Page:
After gambling magnate Sheldon Adelson tempted Florida legislators with a $3 billion investment to build a Miami Beach casino to rival Sin City’s most glamorous destinations, Florida legislators are discussing whether to allow non-Indian casinos in the state, reported The Miami Herald.
The $3 billion promise from Adelson, chairman and CEO of the Las Vegas Sands Corp., lead Florida’s newly inaugurated Gov. Rick Scott to momentarily weigh the incentives of state gambling, during a meeting with representatives of Las Vegas Sands, reported NorthEscambia.com.
However, Scott quickly retracted his initial indication of interest. "My view on gaming is I don't want the state to be very largely dependent on gaming for revenues," Scott said at a news conference on Jan. 7, reported SunSentinel.com. “We allow gaming in this state,” he said, referring to slots and racinos, “and I haven't taken any position about doing anything different with gaming."
Despite his public comments, Scott's Regulatory Reform Transition Team has already published some recommendations, including "eliminating mandatory gaming activities that are unprofitable for an additional form of gambling,” reported SunSentinel.com.
Some members of the media question Scott’s neutral stance. “…But surely a $3 billion promise has a certain resonance for a governor who promised to run the state like a business and to get rid of mindless, business-stifling regulations,” suggested Fred Grimm in The Miami Herald.
The same panel of lawmakers that helped devise the Legislature’s gaming compact with the Seminole Indian Tribe will decide whether Florida should up the ante or fold the $3 billion hand.
Former Gov. Charlie Crist signed the Seminole compact last year, opening the door for the tribe to offer Las Vegas-style gaming and “loosening rules regulating card rooms at racetracks and jai alai frontons,” reported the Sunshine State News. The gambling deal requires the Seminoles pay the state at least $1 billion over five years and up to 10 percent of net revenue on its exclusive games for 15 years after that, reported TampaBay.com.
Currently, the tribe holds exclusive rights to offer blackjack and other table games at five of its seven casinos, including the Seminole Hard Rock Tampa, as well as Las Vegas-style slot machines at its casinos outside Miami-Dade and Broward counties, reported TampaBay.com.
If Florida opens operations of those games statewide, the tribe can cancel its payments to the state -- currently $150 million a year.
"If they want to allow in new entities, the Legislature will have to decide if it's a good tradeoff," said Barry Richard, an attorney for the Seminole Indian Tribe. "Are they going to make enough to make up the assured payments from the tribe?"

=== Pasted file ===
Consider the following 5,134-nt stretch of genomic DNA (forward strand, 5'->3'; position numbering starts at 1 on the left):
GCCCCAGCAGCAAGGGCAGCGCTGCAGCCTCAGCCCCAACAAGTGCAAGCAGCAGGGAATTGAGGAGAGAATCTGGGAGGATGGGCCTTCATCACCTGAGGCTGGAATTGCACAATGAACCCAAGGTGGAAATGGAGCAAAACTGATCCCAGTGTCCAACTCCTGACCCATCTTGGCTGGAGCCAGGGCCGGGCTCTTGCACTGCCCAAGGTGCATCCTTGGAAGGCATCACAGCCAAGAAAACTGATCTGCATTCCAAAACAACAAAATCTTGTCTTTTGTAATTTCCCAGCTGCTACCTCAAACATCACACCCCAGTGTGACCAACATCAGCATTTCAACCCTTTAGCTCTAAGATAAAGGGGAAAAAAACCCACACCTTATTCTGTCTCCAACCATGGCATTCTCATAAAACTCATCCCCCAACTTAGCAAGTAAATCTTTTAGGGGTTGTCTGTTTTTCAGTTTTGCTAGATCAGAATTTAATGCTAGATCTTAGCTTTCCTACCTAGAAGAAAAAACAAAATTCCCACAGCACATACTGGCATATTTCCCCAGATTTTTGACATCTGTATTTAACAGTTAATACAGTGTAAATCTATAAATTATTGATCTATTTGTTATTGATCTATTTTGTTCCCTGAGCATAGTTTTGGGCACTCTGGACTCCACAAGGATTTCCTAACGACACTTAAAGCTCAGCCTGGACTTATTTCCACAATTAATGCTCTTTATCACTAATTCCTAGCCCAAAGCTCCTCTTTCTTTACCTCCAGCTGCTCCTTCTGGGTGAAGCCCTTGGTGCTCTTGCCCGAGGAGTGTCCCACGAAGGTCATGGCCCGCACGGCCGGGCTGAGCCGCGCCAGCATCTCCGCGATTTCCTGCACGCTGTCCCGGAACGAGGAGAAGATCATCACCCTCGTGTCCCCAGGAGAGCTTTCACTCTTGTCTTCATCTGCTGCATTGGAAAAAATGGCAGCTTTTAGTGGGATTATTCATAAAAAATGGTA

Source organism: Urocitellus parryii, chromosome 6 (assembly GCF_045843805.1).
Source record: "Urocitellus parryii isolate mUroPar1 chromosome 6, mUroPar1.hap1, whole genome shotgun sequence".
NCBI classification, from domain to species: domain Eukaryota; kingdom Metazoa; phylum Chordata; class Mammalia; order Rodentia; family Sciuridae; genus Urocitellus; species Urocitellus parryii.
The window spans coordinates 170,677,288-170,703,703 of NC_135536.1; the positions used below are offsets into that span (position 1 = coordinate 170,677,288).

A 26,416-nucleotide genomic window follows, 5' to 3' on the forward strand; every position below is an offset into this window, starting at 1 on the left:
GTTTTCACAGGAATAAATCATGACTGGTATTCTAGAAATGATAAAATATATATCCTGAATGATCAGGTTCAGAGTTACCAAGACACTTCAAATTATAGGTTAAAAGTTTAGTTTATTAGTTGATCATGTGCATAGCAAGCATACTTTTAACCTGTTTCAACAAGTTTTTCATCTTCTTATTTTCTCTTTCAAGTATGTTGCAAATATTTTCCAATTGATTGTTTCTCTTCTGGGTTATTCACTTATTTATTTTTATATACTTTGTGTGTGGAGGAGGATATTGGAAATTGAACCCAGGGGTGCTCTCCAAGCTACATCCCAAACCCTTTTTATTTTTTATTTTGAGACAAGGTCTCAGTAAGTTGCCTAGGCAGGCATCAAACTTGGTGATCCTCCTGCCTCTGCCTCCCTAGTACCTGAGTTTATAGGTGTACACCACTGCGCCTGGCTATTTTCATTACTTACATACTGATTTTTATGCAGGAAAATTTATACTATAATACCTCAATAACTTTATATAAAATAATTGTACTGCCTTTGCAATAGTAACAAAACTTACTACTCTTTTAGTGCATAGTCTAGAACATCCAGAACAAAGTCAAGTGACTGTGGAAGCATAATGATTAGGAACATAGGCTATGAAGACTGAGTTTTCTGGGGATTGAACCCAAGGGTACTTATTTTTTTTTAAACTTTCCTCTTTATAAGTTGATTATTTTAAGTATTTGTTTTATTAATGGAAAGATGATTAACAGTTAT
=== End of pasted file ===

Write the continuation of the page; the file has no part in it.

Florida’s options include “renewing its five-year compact with the Seminole Tribe of Florida, allowing pari-mutuels statewide to install slot machines or allowing Las Vegas casinos to move all-in,” reported SunSentinel.com.
According to state Rep. Jim Waldman, D- Coconut Creek, Florida should make the first move to offer legalized gambling. He spoke with some competitors about expanded gambling at the National Council of Legislators from Gaming States at the Seminole Hard Rock Hotel & Casino in Hollywood, on Jan. 7 through 9, reported SunSentinel.com.
"Many states that don't have gaming are looking at it seriously because their neighboring states are doing it," Waldman told SunSentinel.com. "The thinking is, if we don't do it, somebody else is, and they're going to take our dollars.
"Then there's budgeting issues and the fact that while it's not the way to balance the budget, it certainly helps put a finger in the dike,” he told the SunSentinel.com.
Sen. Ellyn Bogdanoff, R- Fort Lauderdale, backed down from her previous opposition to gambling, stating, "It's not expansion. It's here. We're already the fourth-largest gambling state in the nation,” reported the SunSentinel.com.
Each county would vote to approve or reject the casino, anyways, Bogdanoff said.
As always, gambling proponents tout job creation, like Al Cardenas, a Miami lobbyist for Wynn casinos and a former state Republican Party chairman, who recently said, "The concept is not just to create a source of revenue for the state that could equal or surpass the lottery. More important is the billions that would be invested in our state and the creation of tens of thousands of permanent, high-paying jobs," reported Sunshine State News.
Adelson anticipates an oceanfront mega-casino would draw East Coast high rollers from New York, Boston, Atlanta and Chicago, reported The Miami Herald.
"At the end of the day, we can give Las Vegas a run for their money," Sen. Ellyn Bogdanoff, R- Fort Lauderdale told the SunSentinel.com. "We both have sand. The difference is we have both sand and water.”